UA coach Rich Rodriguez, left, took along quarterback Matt Scott, center, and linebacker Jake Fischer to Pac-12 media day.


UNIVERSAL CITY, Calif. - The Arizona Wildcats have rebuilt their image with a new head coach, two new schemes and a national television deal that could make them household names in a matter of months.

They remain, however, the Pac-12's forgotten program.

The UA was picked to finish fourth in the six-team Pac-12 South, ahead of rival Arizona State and Colorado, during Tuesday's media kickoff event at the Gibson Amphitheatre.

The Wildcats, who went 4-8 a year ago, didn't receive a single first-place vote in their division; USC got 117 of them, followed by ASU (three), UCLA (two) and Utah (one). The conference's media picked Oregon to win the Pac-12 North and advance to the conference title game; the Ducks were followed in the poll by Stanford, Washington, Cal, Washington State and Oregon State.

Arizona's low poll position was expected.

The Wildcats have been picked to finish in the top half of the Pac-12 just once since 2004. They remain the only original Pac-10 Conference team never to play in the Rose Bowl.

"It's like that every year," UA linebacker Jake Fischer said Tuesday. "Even when we finished second in the Pac (in 2009), they had us picked all the way down at eighth or ninth.

"I mean, the play is going to speak for itself."

UA quarterback Matt Scott was more blunt.

"I feel like unless you're Oregon or SC, you don't get a lot of respect in the Pac-12," he said.

"I mean, I don't care. I don't even know how they figure out these rankings. Do they plug into their calculators? Is it points? Height? You know, at the end of the season, nobody's ever right."

Despite the Wildcats' protestations, it's surprising they weren't picked lower.

The team had to win its final two games last season just to finish 4-8. Coach Rich Rodriguez was hired Nov. 22 as Mike Stoops' full-time replacement. The former Michigan and West Virginia boss has worked hard to remake the Wildcats in his image, but concerns remain.

The team is still probably too slow on both sides of the ball and far too thin on defense to compete for a conference title. Scott has the tools and experience to be a team leader, but his backups have never played a combined college snap.

Luckily, the Wildcats aren't alone.

Conference-wide upheaval was the major theme of the offseason.

Fellow South teams Arizona State and UCLA replaced their coaches with Todd Graham and Jim Mora, respectively, and Colorado - led by second-year coach Jon Embree - lost its leading passer, receiver and rusher. The resulting months have been "a time of extreme change and strain," Graham said, but his team - and, similarly, Arizona and UCLA - seems ready for the season to start.

Tuesday's media day, located steps from Universal Studios, had a Hollywood feel. Coaches and players took questions from stools located at center stage of the Gibson Amphitheatre; above them, 14 televisions and one movie theater-sized screen flashed school and conference logos.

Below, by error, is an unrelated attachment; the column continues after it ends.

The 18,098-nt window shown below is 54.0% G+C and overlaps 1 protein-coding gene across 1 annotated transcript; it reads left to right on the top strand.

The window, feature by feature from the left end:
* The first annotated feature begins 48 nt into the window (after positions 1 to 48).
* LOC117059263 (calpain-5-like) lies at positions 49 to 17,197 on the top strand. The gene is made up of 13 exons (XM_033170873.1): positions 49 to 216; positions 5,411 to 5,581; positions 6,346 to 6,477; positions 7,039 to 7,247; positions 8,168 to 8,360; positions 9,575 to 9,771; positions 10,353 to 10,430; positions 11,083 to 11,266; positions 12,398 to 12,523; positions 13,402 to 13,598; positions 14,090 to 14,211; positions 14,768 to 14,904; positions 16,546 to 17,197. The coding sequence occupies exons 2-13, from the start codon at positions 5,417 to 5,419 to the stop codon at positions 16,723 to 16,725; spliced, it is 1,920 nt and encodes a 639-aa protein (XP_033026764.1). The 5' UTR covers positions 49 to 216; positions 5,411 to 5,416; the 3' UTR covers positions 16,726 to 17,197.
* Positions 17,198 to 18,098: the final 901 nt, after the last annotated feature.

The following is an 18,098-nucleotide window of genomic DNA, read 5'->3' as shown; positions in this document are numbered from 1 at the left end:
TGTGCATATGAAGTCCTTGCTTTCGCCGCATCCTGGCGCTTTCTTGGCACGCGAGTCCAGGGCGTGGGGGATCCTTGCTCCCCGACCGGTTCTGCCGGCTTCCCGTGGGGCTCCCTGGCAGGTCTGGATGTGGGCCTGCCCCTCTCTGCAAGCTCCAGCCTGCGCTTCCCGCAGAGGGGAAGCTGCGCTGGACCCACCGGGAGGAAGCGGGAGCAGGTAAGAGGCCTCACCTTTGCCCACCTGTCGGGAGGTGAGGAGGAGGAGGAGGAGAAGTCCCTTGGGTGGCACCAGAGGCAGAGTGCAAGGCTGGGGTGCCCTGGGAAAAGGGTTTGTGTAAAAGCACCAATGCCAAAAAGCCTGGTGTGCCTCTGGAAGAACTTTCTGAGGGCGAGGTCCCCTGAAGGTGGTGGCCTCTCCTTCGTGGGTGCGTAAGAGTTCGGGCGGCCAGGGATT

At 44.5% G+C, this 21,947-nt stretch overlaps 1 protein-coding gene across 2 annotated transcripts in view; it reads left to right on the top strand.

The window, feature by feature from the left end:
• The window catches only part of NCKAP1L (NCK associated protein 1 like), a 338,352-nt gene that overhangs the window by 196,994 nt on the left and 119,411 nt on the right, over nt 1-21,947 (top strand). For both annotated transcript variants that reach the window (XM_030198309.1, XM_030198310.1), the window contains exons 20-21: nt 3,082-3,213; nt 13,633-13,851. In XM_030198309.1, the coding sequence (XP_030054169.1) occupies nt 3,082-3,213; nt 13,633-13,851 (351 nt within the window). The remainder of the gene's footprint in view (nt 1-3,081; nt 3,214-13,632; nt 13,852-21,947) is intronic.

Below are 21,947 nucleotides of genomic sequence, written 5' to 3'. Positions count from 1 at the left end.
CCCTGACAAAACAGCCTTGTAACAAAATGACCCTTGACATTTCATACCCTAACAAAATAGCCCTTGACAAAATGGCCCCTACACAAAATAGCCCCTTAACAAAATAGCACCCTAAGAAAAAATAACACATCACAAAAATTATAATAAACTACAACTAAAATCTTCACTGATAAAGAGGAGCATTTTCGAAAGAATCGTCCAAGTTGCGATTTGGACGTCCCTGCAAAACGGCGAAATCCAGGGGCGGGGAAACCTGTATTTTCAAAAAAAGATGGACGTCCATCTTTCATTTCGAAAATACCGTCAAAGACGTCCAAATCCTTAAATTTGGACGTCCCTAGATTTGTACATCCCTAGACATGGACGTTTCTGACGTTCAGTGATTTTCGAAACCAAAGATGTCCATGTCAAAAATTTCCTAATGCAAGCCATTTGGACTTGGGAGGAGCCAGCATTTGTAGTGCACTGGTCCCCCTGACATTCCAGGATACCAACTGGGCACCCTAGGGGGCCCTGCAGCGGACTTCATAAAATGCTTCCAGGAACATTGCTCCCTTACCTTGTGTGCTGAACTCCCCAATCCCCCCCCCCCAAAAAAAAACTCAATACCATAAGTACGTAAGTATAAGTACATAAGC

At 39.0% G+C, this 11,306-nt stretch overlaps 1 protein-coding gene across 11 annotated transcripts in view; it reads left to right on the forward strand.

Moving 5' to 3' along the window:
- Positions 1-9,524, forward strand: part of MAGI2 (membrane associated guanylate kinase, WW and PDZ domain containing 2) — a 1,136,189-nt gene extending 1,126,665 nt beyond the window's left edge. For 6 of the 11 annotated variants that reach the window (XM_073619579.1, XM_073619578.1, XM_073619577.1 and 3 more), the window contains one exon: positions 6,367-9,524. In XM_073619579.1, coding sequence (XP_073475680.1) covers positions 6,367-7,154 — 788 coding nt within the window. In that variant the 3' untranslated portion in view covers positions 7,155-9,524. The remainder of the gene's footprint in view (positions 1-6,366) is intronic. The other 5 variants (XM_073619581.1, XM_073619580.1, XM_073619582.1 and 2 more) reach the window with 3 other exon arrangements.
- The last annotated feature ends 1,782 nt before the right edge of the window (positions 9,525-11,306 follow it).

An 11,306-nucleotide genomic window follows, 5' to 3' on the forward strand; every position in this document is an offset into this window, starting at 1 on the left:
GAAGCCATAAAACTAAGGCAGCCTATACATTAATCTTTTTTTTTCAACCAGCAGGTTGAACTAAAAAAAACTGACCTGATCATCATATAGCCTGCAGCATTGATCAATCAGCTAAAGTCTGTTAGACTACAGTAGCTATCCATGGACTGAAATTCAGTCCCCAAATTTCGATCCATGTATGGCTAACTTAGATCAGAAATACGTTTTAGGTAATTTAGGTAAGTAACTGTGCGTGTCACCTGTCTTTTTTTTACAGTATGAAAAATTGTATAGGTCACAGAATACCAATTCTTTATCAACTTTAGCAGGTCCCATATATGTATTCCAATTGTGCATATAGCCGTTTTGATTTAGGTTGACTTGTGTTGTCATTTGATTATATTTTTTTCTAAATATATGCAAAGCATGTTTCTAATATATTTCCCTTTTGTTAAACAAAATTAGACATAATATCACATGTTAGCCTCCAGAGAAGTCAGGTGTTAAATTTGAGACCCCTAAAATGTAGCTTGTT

Backstage, Washington coach Steve Sarkisian admired a wall adorned with names of the famous artists who have played there.

Commissioner Larry Scott unveiled the Pac-12's new television network schedule and on-air talent. Matt Scott and Fischer, both media day newcomers, posed for a picture with Fox Sports personality Erin Andrews. Rodriguez spent time on Petros Papadakis' nationally syndicated radio show.

And when the smoke-blowing ended, there was fire.

The Arizona contingent's lunch was briefly interrupted by a fireball from a nearby Universal Studios stunt show, providing a did-you-see-that moment to a day that had previously felt strangely familiar.

"There's a new attitude surrounding the football program," Fischer said. "Everyone is working as hard as I've seen them work. The work ethic of the coaches and everybody giving it their all. I believe it's going to show itself."

Extra points

• Cornerback Jonathan McKnight will be limited at the start of training camp but should be on the field when Arizona opens its season Sept. 1, Rodriguez said. McKnight missed the entire 2011 season after tearing his ACL in practice; he was limited throughout spring drills.

• The Wildcats released their first depth chart Tuesday, and it was - as expected - incomplete. Just eight first-stringers were designated as such without the word "Or." They are: Scott, center Kyle Quinn, right guard Trace Biskin, safety Jared Tevis, punter Kyle Dugandzic and linebackers Fischer, Rob Hankins and Hank Hobson. The linebackers' incomplete distinction may be for lack of better options: A pair of rotation players, Brian Wagner and David Lopez, left the program this summer. Wagner was the nation's returning tackles leader.

"(With Wagner) leaving, we were disappointed in that," Fischer said. "It's going to be hard to replace him because he was such a smart player and can play. At middle linebacker, you need somebody who is smart and capable of directing plays and directing the D-line and where people need to go."


The Arizona Wildcats have been picked to finish fourth in the Pac-12 South, and for good reason. The team has been selected in the top half of the league just once in the last nine seasons. Here's a look at each year's preseason poll, and how the Wildcats ended up finishing:

Year Poll projection Final overall record (place in standings)

2004 10th place 3-8 (eighth-place tie)

2005 Eighth place 3-8 (eighth place)

2006 Sixth place 6-6 (sixth-place tie)

2007 Seventh place 5-7 (sixth place)

2008 Seventh place 8-5 (fifth place)

2009 Eighth place 8-5 (second-place tie)

2010 Fifth place in Pac-10 7-6 (fourth-place tie)

2011 Fourth place in Pac-12 South 4-8 (fifth-place tie in Pac-12 South)

2012 Fourth place in Pac-12 South ??